for the child for whom child support is paid.
What constitutes income and what deductions
are allowed for self-employed persons can get quite complicated.
Consult an attorney to discuss specific circumstances in
calculating child support.
If your income varies over time, the courts may take your
average income over a period such as your average income over
six months to one year.
How does the court decide the child support amount?
Texas has established a formula to
calculate what amount a non-custodial parent should pay for
child support. If a non-custodial parent’s net monthly income is
less than $7,500, Texas law has established the following
guidelines for child support payments. The amount withheld is
based on the net income each month.
• 20 % for one child
• 25 % for two children
• 30 % for three children
• 35 % for four children
• 40 % for five children
• Not less than 40 % for six children
Special rules apply in cases of split or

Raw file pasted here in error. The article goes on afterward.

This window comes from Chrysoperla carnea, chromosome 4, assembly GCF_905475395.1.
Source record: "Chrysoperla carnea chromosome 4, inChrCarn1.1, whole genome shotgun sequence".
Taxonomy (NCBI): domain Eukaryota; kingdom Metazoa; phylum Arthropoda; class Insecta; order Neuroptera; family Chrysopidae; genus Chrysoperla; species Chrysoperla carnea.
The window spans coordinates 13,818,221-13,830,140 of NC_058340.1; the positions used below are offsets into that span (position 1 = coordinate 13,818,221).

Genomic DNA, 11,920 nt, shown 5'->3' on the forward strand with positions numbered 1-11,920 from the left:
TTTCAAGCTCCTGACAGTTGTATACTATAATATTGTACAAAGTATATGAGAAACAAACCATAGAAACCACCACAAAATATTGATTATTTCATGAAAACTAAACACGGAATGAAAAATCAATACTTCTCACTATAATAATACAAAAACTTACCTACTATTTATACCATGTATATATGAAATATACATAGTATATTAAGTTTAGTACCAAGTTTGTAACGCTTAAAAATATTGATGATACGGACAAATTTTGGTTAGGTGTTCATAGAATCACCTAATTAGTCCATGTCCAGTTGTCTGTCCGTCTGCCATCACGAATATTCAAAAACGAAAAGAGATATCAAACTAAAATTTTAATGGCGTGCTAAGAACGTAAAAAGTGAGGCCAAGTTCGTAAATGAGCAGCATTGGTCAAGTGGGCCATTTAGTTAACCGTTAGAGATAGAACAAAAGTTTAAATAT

joint placement or multiple children in different households. If
a court believes the NCP is not earning within expectations, the
child support amount may be based on earning potential. This is
the income that you could potentially earn.
In the event there are other children, you
are obligated to support either by other court orders or because
they live in your home, you can receive a small deduction in the
percentages above. For instance, if you support one additional
child under another court order, child support will be 17.5% of
the net resources rather than 20%.
If disabled and receiving social security disability payments,
contact the Social Security Administration regarding any
benefits the child may be entitled to receive as a result of
this disability. When setting or modifying support, the court
will subtract the benefits made to or for the child because of
the disability from the amount ordinarily owed for child
support. There may be no additional child support beyond what
the child receives from Social Security.
What if I lose my job or I am unable to pay child support?
If you lose your job, make less money than
you used to, or become physically disabled and unable to earn an
income, you should notify the court immediately. However, simply
telling the court clerk or the Child Support Division of the
Office of the Attorney General is not enough to reduce the
amount of child support you owe. You must obtain an order from